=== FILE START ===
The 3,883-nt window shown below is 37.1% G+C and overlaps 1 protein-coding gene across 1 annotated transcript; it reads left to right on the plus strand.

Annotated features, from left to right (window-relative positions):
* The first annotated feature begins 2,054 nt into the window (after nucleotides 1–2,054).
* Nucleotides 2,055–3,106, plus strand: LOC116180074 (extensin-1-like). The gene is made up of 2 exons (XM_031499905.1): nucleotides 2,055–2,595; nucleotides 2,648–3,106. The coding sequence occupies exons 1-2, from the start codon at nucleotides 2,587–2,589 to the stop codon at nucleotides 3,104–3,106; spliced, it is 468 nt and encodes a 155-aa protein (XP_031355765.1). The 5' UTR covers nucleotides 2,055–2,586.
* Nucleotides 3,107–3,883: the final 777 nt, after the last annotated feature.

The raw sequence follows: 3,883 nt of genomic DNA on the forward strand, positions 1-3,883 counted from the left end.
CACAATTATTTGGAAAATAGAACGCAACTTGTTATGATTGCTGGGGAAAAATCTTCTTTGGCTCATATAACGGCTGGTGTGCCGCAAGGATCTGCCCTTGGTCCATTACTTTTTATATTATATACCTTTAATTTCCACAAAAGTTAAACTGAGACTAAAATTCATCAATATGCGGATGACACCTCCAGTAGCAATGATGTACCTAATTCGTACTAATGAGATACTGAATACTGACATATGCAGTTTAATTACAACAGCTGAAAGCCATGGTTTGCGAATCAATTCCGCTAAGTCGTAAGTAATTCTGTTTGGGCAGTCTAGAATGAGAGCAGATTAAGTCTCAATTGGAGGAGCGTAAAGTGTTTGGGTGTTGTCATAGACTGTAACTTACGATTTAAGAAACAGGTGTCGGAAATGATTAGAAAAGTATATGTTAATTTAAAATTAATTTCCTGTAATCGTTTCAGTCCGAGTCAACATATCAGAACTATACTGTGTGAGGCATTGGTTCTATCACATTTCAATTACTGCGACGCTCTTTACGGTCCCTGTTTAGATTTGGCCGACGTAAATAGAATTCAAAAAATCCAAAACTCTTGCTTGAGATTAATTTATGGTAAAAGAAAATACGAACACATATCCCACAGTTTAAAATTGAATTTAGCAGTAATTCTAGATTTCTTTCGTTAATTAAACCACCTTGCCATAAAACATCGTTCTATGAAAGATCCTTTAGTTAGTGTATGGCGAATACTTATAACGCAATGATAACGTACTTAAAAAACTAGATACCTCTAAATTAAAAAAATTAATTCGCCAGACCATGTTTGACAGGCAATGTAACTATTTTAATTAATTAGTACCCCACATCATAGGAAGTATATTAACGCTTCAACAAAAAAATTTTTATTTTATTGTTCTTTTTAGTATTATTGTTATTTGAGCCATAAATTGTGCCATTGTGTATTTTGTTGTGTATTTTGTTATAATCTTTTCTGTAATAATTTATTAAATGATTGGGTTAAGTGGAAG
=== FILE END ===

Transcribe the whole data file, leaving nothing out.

The 3,883-nt window shown below is 37.1% G+C and overlaps 1 protein-coding gene across 1 annotated transcript; it reads left to right on the plus strand.

Annotated features, from left to right (window-relative positions):
* The first annotated feature begins 2,054 nt into the window (after nucleotides 1–2,054).
* Nucleotides 2,055–3,106, plus strand: LOC116180074 (extensin-1-like). The gene is made up of 2 exons (XM_031499905.1): nucleotides 2,055–2,595; nucleotides 2,648–3,106. The coding sequence occupies exons 1-2, from the start codon at nucleotides 2,587–2,589 to the stop codon at nucleotides 3,104–3,106; spliced, it is 468 nt and encodes a 155-aa protein (XP_031355765.1). The 5' UTR covers nucleotides 2,055–2,586.
* Nucleotides 3,107–3,883: the final 777 nt, after the last annotated feature.

The raw sequence follows: 3,883 nt of genomic DNA on the forward strand, positions 1-3,883 counted from the left end.
CACAATTATTTGGAAAATAGAACGCAACTTGTTATGATTGCTGGGGAAAAATCTTCTTTGGCTCATATAACGGCTGGTGTGCCGCAAGGATCTGCCCTTGGTCCATTACTTTTTATATTATATACCTTTAATTTCCACAAAAGTTAAACTGAGACTAAAATTCATCAATATGCGGATGACACCTCCAGTAGCAATGATGTACCTAATTCGTACTAATGAGATACTGAATACTGACATATGCAGTTTAATTACAACAGCTGAAAGCCATGGTTTGCGAATCAATTCCGCTAAGTCGTAAGTAATTCTGTTTGGGCAGTCTAGAATGAGAGCAGATTAAGTCTCAATTGGAGGAGCGTAAAGTGTTTGGGTGTTGTCATAGACTGTAACTTACGATTTAAGAAACAGGTGTCGGAAATGATTAGAAAAGTATATGTTAATTTAAAATTAATTTCCTGTAATCGTTTCAGTCCGAGTCAACATATCAGAACTATACTGTGTGAGGCATTGGTTCTATCACATTTCAATTACTGCGACGCTCTTTACGGTCCCTGTTTAGATTTGGCCGACGTAAATAGAATTCAAAAAATCCAAAACTCTTGCTTGAGATTAATTTATGGTAAAAGAAAATACGAACACATATCCCACAGTTTAAAATTGAATTTAGCAGTAATTCTAGATTTCTTTCGTTAATTAAACCACCTTGCCATAAAACATCGTTCTATGAAAGATCCTTTAGTTAGTGTATGGCGAATACTTATAACGCAATGATAACGTACTTAAAAAACTAGATACCTCTAAATTAAAAAAATTAATTCGCCAGACCATGTTTGACAGGCAATGTAACTATTTTAATTAATTAGTACCCCACATCATAGGAAGTATATTAACGCTTCAACAAAAAAATTTTTATTTTATTGTTCTTTTTAGTATTATTGTTATTTGAGCCATAAATTGTGCCATTGTGTATTTTGTTGTGTATTTTGTTATAATCTTTTCTGTAATAATTTATTAAATGATTGGGTTAAGTGGAAG